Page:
Keely Smith ‘The Intimate Keely Smith’ (Real Gone) 4/5

Singer Keely Smith is possibly better known for her collaborations with Louis Prima, but was in fact a fine vocalist in her own right and this intimate date from 1964 provides all the evidence required to back that assertion up. Influenced by Sarah Vaughan, Anita O’Day and even Julie London, Smith reached the height of her popularity in the late 1950s recording albums for Capitol with larger orchestrations under the majestic arrangements of Billy May and Nelson Riddle, and it was quite probably these collaborations that attracted the attention of one Frank Sinatra to his then fledgling Reprise label on which this album was recorded. However, in comparison to the uptempo outings with Prima, here the temperature is taken down a notch or two with the fine accompaniment of just a quintet including bassist Red Mitchell, Irv Cottler on drums and Jeff Lewis and Ernie Freeman alternating on piano, plus unlisted guitarist. The repertoire comprises the great American songbook and the breathy delivery that was a Keely Smith trademark is ideally suited to this material, no better illustrated than on, ‘He needs me’. The mood, then, is deeply melancholic and nostalgic, with a gently moving, ‘Time after time’, featuring some judicious guitar licks. At times, Smith enters into Julie London territory as on, ‘Blame it on my youth’, and on the Lionel Bart composition, ‘As long as he needs me’. Seven pages of informative notes and the original studio recording details outlined inside the jewel box are included for that extra touch of authenticity. Mark this down as an album for those long winter evenings. An underrated singer who deserves more than a cursory note in books on jazz singing.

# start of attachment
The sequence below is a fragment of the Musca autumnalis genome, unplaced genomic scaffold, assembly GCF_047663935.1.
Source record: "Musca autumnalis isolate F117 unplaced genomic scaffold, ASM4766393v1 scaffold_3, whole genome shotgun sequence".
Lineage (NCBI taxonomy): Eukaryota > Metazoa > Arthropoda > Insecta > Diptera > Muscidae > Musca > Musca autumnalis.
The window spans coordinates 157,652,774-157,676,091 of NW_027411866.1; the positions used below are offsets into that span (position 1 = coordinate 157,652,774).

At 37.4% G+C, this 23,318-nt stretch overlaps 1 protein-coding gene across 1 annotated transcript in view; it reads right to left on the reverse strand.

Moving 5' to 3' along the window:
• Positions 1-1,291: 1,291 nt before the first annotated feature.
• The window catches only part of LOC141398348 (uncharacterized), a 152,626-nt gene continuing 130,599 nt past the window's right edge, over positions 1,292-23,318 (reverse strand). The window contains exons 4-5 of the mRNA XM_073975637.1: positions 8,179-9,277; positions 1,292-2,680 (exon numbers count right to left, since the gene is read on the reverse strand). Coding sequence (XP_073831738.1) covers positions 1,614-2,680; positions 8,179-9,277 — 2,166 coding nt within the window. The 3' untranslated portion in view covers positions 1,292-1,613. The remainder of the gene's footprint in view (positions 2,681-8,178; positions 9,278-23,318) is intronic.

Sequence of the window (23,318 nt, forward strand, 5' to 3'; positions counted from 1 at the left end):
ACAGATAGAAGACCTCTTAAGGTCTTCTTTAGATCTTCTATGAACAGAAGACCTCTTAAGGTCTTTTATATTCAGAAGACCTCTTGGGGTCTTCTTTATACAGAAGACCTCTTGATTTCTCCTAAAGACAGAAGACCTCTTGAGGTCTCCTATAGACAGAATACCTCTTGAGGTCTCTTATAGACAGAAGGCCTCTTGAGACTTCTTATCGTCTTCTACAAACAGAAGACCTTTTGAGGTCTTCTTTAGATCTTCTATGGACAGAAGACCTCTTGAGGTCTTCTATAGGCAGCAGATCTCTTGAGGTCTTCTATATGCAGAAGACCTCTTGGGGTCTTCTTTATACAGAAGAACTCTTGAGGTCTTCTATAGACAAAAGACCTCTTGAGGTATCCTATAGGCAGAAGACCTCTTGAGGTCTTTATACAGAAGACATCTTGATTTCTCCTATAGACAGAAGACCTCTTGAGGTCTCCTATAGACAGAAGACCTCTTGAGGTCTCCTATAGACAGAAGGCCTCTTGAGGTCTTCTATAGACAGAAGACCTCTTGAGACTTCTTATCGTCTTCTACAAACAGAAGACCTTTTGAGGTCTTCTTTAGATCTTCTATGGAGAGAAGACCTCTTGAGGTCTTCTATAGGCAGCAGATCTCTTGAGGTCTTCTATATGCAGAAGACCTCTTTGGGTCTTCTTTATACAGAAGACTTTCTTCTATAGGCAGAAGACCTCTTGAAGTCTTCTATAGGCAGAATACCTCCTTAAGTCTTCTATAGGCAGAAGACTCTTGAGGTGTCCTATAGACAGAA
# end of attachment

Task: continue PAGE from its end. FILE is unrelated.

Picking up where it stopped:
Tim Stenhouse